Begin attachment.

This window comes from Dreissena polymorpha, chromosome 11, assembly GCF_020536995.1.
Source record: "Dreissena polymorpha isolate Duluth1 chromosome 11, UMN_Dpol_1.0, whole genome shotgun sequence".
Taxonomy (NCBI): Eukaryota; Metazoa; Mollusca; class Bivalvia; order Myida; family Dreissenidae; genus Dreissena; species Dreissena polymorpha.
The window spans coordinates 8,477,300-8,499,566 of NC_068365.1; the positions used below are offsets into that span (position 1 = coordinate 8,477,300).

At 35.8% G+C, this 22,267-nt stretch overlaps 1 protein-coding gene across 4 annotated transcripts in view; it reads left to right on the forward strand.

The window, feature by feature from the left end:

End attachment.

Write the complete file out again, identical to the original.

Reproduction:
This window comes from Dreissena polymorpha, chromosome 11, assembly GCF_020536995.1.
Source record: "Dreissena polymorpha isolate Duluth1 chromosome 11, UMN_Dpol_1.0, whole genome shotgun sequence".
Taxonomy (NCBI): Eukaryota; Metazoa; Mollusca; class Bivalvia; order Myida; family Dreissenidae; genus Dreissena; species Dreissena polymorpha.
The window spans coordinates 8,477,300-8,499,566 of NC_068365.1; the positions used below are offsets into that span (position 1 = coordinate 8,477,300).

At 35.8% G+C, this 22,267-nt stretch overlaps 1 protein-coding gene across 4 annotated transcripts in view; it reads left to right on the forward strand.

The window, feature by feature from the left end: